There is something almost quaint in his rhetoric about privatization and tax incentives and his tiny nation pulling itself up by its bootstraps. It is all so Reaganesque, from the earnest insistence that the U.S. invasion of 1983 was in fact a "rescue" to the two gold-capped Montblanc pens that peak from the pocket of his crisp shirt. Once a high school radical, the Nixon of today says he is sick of seeing the children of Grenada walking around barefoot. With the proper incentives and a good diplomat to broker the deal, those small feet, he argues, could be sporting bright new Nikes.
A Sense of Closure
At a cocktail party not long ago, the local representative of a once-great empire stepped atop a cooler of soda pop to address his besotted subjects. "I am glad to have this evening to properly recognize the people who have made my stay here such a joy," announced British consul Philip Grice. "Unfortunately none of them showed up this evening. Actually, as many of you know, I have been called back to London, on exceedingly short notice, I might add. They want me to help set up some sort of new trade department. I am truly sorry to report that this will be my last function here after over three years. Yes, yes, quite sad. But the point of this gathering is business. Also, please sign the visitors' book there in the front. Our government reimburses us a dollar-fifty for each name. I hearby proclaim the bar reopened." By Her Majesty's command, the spirits renewed a steady pilgrimage from smudged bottles to girdled bellies.
The three dozen Britons wedged into Grice's consular office mingled with ferocity. My, did the business cards fly. Safari guides swapping with travel agents, journalists trading with bar owners. The problem was, everyone seemed to be selling, and no one buying. This lent the proceedings an air of gracious desperation, not entirely inappropriate given Britain's economic malaise.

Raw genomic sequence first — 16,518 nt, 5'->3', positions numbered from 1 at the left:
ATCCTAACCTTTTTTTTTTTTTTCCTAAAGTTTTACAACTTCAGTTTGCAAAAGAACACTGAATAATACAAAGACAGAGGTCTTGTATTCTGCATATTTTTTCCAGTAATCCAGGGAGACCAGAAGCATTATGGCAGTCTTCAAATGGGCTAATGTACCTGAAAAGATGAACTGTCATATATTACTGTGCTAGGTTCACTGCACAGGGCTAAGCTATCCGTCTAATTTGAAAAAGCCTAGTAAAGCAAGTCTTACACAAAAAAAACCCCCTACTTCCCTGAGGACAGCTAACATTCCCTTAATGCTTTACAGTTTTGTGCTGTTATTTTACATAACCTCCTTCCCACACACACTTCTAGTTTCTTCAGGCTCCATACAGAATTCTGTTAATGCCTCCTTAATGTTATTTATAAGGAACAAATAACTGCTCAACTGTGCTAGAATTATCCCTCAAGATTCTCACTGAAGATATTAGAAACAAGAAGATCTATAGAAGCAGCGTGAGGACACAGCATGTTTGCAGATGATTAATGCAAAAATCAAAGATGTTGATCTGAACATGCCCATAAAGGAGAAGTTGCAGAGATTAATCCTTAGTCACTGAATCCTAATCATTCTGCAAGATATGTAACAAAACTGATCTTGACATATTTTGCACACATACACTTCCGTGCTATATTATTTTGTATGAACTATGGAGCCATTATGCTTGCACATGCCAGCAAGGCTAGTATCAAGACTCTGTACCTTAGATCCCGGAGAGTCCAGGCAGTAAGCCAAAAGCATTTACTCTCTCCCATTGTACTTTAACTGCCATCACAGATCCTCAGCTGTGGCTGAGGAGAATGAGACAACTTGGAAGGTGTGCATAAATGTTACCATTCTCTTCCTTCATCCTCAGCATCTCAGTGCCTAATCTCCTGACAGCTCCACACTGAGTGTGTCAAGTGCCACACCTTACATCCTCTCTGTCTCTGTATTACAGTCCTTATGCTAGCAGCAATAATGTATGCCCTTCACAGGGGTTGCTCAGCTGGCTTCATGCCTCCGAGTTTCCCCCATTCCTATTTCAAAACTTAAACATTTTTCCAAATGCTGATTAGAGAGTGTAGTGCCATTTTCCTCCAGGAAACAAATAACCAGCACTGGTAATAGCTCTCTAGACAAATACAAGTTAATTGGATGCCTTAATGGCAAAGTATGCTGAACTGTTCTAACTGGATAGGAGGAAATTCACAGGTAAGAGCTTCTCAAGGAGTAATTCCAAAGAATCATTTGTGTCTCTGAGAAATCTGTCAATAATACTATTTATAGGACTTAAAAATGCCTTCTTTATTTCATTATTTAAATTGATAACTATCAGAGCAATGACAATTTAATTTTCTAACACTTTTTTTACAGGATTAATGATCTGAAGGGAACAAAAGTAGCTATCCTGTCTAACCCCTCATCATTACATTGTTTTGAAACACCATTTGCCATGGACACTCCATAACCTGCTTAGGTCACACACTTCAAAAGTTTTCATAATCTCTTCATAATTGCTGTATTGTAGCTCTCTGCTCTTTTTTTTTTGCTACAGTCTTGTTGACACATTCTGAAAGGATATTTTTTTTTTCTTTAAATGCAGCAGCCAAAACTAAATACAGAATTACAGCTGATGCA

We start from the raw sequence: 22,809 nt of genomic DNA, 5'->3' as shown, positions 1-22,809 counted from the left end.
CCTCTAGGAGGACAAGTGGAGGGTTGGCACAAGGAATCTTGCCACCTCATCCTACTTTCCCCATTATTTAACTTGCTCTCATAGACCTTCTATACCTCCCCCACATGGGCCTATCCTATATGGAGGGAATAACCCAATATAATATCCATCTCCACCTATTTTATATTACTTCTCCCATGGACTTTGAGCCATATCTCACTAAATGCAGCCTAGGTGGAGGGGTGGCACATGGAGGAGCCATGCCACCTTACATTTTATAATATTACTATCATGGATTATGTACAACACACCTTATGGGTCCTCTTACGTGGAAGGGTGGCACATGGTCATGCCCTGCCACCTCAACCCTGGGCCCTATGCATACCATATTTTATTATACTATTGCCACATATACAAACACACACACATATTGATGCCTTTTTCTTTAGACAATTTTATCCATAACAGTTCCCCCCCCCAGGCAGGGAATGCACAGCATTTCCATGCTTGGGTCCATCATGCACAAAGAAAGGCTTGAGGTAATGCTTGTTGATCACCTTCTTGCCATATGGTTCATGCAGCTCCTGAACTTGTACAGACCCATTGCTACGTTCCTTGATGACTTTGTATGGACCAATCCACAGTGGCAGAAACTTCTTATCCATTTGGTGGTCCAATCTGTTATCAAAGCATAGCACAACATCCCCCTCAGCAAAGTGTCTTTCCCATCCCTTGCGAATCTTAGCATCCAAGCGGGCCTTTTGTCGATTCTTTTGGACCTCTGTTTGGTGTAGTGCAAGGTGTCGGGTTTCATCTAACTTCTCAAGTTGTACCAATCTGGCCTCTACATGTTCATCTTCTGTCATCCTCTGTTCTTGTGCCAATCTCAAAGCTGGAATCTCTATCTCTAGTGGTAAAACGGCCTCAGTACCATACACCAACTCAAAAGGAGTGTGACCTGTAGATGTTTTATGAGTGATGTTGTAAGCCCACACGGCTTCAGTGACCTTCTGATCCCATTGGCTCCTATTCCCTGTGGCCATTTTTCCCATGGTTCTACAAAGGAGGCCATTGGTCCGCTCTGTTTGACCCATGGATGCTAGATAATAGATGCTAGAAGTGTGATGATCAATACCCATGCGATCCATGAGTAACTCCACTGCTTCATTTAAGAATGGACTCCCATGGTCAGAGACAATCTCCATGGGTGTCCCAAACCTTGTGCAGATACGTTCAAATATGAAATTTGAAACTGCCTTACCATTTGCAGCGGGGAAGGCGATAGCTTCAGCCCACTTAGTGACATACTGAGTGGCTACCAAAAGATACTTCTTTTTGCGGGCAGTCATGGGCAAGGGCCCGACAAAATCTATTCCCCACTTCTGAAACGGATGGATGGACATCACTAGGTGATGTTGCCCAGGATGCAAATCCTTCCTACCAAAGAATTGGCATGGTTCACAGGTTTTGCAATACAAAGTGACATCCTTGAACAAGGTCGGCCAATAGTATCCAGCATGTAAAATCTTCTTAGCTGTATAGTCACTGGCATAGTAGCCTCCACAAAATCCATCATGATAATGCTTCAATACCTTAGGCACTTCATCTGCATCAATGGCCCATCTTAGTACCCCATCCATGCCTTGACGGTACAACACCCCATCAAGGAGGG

Grice, an amiable, fortyish chap with a bowl of blond hair and a radish nose, spent his last party clutching a Coors, openly rueful. "Come, have a look at my office. Now isn't this a spy's paradise? Look there, you can see all the planes that come into the airport. And 'round here all the ships that dock in port. But that's all James Bond stuff," he sighed. "I spent three years here, you know. Beautiful weather. Like in Cuba. I was there during the missile crisis as a secretary. Damn glad you bastards didn't drop the bomb on us."
In the next room guests feasted on canned ham and sausage, the flatulent reek of Stilton cheese -- "Britain's finest" -- rising from a mound on the table. For two hours Grice dutifully made the rounds, until it was just him and the consular staff and the stinky remains of the Stilton.
"When I applied for this job, there were sixteen other applications. Everyone wants to be in Miami," Grice lamented at the end. "If Florida were a nation, it would be the thirteenth-largest economy on earth. Bigger than Australia. Damn sorry to be leaving." He tugged discreetly at his crotch. "You've even got cable.